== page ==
The current pandemic offers a unique opportunity to make our public health system more equitable and to better prepare frontline communities for inevitable future disasters.
First, we can dramatically increase investment in public health infrastructure at the local, state and federal levels, which has been far too low for far too long. Spending on local and state health departments has dropped by more than 15% over the last decade,. At the federal level, the Centers for Disease Control and Prevention funding for public health preparedness and response has suffered over the last several years. The Covid-19 pandemic shed light on this challenge and while stimulus bills seek to fill the immediate gap, deeper solutions are needed. Doubling down on funding for the country’s public health infrastructure will mitigate the grave, inequitable health impacts of disasters.
Second, we can focus on fixing the inequities in the disaster preparedness system to ensure frontline communities are resilient well in advance of a disaster. These interventions include addressing systemic racism in federal programs for housing, urban planning, workforce development, health care and infrastructure projects. For example, the U.S. Army Corps of Engineers should revisit its metrics for prioritizing flood mitigation infrastructure projects, since their metrics currently value the protection of wealthy communities, with higher property values, over poorer communities.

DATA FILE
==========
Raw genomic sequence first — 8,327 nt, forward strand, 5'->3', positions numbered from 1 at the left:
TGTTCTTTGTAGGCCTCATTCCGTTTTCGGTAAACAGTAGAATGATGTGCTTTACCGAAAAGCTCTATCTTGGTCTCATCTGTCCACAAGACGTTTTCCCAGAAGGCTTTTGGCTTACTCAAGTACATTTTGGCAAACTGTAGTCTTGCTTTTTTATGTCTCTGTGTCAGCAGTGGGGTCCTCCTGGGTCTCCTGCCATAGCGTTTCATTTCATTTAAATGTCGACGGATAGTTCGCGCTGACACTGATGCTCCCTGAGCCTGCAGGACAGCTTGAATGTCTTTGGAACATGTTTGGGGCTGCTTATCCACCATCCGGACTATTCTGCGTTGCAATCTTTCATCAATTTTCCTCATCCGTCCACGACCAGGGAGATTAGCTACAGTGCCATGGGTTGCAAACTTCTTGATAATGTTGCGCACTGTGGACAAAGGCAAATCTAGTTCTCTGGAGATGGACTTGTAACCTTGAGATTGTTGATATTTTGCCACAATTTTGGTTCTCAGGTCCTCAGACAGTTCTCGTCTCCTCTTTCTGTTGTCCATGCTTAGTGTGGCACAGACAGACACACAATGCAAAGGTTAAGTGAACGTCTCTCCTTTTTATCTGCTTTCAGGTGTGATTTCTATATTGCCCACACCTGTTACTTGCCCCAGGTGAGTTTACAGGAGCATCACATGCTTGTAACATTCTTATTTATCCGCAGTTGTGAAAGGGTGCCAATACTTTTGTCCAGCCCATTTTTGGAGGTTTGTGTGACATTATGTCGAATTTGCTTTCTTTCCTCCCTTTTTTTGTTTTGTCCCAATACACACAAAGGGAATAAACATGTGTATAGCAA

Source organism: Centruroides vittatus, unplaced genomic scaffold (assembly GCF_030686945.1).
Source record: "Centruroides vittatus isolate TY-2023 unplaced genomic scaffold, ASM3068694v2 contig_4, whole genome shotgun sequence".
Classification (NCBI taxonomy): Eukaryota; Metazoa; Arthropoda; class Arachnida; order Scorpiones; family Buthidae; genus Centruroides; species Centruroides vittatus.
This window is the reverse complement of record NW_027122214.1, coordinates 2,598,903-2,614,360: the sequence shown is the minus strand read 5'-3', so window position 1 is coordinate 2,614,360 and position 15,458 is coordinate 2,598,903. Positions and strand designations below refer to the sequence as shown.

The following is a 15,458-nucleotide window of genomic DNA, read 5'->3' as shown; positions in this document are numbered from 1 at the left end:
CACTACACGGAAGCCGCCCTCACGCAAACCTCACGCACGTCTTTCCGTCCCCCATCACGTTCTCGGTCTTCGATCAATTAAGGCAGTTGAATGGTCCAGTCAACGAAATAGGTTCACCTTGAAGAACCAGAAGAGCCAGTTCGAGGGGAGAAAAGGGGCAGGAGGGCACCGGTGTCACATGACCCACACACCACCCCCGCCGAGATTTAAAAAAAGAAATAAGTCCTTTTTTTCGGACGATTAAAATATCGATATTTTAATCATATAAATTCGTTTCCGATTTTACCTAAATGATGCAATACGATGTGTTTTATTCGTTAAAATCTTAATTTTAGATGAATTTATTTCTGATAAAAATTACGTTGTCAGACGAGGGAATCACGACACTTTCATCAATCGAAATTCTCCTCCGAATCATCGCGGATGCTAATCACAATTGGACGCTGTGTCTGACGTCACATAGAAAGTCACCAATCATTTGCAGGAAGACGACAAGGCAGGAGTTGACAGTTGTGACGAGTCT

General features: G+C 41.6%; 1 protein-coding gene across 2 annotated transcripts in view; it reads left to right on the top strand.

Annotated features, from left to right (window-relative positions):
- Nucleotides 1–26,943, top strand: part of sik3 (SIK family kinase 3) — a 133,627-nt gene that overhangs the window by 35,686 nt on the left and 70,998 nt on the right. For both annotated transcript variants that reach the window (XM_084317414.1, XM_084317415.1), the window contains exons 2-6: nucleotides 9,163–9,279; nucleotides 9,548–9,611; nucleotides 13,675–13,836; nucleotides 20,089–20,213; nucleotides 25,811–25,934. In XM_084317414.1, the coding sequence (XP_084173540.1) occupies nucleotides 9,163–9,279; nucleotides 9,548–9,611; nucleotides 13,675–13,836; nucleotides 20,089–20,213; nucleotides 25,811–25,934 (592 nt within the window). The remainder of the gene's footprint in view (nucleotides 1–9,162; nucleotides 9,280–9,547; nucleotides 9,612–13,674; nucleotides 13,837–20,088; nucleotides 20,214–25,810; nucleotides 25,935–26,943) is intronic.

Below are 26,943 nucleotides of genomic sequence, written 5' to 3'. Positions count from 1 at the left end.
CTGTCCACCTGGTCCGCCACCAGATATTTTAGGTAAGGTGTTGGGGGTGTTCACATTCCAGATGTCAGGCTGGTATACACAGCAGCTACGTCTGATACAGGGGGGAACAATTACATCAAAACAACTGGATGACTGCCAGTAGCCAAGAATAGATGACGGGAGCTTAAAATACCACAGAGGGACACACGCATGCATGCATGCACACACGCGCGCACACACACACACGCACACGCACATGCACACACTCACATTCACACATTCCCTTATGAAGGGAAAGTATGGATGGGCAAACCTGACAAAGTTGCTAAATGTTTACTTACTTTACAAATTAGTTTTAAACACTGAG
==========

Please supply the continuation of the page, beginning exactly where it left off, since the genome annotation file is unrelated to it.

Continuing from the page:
While we can’t predict which specific disaster will occur next, we know that stronger wildfires, stronger storms and other climate events will become the new normal, and gaps in health equity will stretch even further. We know that the enemy of equity is the failure to acknowledge existing inequities in our planning; now is our moment to change course toward a better, more equitable and healthier reality.
Emmie Mediate is the Chief of Staff at American Flood Coalition. Chauncia Willis is the CEO and Co-Founder of the Institute for Diversity and Inclusion in Emergency Management (I-DIEM). The views expressed in this article are those of the authors and do not necessarily reflect the position of any organization.